Don’t try to start it when it’s not in neutral. Don’t lower the blades until it’s in neutral. Don’t try to get off while the blades are in motion. Don’t shift to reverse unless you have switched the key to the “allow reverse” position. (Why WOULDN’T you allow it?) And most important of all –
Don’t mow too close to the canal.
At that, an all-male chorus chimed in like back-up singers to Mower Man’s song.
“Yes!” “That’s what I told her!” “Are you listening, Candice?” “Lawn mowers don’t float!!”
But this time, as i mounted the mower to take it for a test drive, the admonitions of the Consternation Chorus did nothing to dampen my spirits. i have a Li’l Red Riding Mower!!! i can mow!!! i am an adult!!!
Tired of the broken record and suddenly feeling inspired, i stood up on the mower, straddling the seat, and looked up at the bright blue sky. As the sun glittered off the fast moving water of the canal, i spread my arms wide.
“If i go in that canal,” i loudly announce to the Testosterone Trio and the entire world, “i will stand on the front of the mower like this, singing that Celine Dion song as i go down with the ship! i’m king of the world!” And i began singing Whitney Houston’s rendition of “I Will Always Love You” because i don’t really know my divas.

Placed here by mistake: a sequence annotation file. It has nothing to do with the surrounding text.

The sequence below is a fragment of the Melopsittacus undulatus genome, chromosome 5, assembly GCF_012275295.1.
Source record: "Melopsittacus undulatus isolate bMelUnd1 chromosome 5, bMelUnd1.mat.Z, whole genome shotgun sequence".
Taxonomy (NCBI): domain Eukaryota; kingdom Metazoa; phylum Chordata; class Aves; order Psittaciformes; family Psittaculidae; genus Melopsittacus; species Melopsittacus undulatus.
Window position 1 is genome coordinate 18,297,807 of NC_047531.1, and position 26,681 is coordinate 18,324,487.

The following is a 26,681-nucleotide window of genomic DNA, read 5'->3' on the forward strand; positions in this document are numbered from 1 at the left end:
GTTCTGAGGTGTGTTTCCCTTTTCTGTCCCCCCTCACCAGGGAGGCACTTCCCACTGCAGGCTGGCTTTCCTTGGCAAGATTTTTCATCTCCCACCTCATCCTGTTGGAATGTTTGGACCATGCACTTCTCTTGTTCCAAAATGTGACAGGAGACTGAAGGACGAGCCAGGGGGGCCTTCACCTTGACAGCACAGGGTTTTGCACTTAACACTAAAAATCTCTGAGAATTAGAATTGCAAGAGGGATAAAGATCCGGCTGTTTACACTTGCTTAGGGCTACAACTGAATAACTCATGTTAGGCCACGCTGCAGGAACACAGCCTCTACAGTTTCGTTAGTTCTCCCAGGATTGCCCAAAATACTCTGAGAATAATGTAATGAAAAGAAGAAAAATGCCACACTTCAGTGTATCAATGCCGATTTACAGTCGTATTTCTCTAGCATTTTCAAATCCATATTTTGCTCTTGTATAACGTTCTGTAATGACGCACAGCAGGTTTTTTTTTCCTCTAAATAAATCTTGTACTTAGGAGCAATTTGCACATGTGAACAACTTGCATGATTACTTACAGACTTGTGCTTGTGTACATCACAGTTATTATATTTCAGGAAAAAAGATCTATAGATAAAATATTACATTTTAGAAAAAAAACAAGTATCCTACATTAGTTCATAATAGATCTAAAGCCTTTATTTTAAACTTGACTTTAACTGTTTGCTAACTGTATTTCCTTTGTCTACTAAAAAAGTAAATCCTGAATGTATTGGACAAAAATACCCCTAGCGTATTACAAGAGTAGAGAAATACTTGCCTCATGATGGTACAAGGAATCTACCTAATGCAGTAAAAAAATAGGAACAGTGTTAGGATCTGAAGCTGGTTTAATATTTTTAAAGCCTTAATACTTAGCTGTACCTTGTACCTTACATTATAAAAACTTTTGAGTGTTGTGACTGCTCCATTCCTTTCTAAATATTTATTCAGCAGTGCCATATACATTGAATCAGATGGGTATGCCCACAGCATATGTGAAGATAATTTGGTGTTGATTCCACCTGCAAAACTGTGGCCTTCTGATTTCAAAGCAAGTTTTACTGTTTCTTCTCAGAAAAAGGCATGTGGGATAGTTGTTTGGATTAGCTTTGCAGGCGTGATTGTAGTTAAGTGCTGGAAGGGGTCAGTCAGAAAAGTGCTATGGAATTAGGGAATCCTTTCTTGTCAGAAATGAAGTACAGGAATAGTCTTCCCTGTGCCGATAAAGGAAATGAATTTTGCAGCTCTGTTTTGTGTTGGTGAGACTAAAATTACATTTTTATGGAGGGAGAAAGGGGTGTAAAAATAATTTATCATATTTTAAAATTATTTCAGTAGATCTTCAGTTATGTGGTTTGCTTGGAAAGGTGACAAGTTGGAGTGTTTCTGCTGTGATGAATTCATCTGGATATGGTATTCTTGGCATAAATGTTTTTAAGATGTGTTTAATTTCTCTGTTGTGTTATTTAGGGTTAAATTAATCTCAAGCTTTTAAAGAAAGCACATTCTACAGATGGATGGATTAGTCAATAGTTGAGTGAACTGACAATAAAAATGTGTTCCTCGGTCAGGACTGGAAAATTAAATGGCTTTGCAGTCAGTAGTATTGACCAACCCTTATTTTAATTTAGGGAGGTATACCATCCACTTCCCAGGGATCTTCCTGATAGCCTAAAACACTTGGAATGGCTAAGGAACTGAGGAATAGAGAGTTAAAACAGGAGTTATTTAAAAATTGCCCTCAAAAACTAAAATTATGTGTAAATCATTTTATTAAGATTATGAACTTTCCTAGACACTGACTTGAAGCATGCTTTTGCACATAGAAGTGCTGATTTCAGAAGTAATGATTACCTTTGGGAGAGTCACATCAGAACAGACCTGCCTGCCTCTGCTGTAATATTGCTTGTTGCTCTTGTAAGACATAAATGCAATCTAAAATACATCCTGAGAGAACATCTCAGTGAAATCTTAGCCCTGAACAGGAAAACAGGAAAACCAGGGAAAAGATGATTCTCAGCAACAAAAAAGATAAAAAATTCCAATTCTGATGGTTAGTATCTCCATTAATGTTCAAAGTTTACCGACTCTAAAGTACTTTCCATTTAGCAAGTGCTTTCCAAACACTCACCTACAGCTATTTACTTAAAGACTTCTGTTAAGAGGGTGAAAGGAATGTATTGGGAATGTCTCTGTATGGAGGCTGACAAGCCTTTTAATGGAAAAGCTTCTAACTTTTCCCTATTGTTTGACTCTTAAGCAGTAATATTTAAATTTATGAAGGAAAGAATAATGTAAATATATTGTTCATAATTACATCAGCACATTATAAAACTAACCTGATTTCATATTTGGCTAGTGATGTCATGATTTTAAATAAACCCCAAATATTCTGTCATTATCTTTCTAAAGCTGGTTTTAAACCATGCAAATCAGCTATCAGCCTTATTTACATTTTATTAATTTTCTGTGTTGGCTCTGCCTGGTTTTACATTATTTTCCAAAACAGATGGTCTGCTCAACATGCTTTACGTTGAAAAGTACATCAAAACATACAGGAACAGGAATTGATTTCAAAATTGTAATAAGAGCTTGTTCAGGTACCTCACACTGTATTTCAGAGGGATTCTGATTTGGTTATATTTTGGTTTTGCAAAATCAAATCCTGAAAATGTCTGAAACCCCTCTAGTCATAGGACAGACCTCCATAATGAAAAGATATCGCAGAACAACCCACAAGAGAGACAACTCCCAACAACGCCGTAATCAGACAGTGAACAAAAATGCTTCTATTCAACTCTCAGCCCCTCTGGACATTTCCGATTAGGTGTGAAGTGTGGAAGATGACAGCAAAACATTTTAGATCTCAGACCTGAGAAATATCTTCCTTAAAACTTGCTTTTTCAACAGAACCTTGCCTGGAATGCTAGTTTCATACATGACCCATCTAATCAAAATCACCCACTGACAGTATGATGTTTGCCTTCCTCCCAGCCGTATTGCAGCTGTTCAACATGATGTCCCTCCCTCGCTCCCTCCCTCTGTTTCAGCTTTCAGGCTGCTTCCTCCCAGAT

Mower Man stares at me in confusion. Other Brother observes my Oscar-worthy performance with the passivity of one who expects nothing less from me. Dad ignores it and begins asking more questions about engine stuff.
Me? i’m king of the world!
And i’ve got me some grass to mow.
Next Up?? candice mows a lot of grass and learns that Whitney Houston did NOT sing that song in The Titanic.
And there is such a thing as propane spiders.